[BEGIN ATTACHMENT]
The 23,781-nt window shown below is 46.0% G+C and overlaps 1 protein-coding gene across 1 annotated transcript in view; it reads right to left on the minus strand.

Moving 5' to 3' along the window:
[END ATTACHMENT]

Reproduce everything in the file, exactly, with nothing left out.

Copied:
The 23,781-nt window shown below is 46.0% G+C and overlaps 1 protein-coding gene across 1 annotated transcript in view; it reads right to left on the minus strand.

Moving 5' to 3' along the window: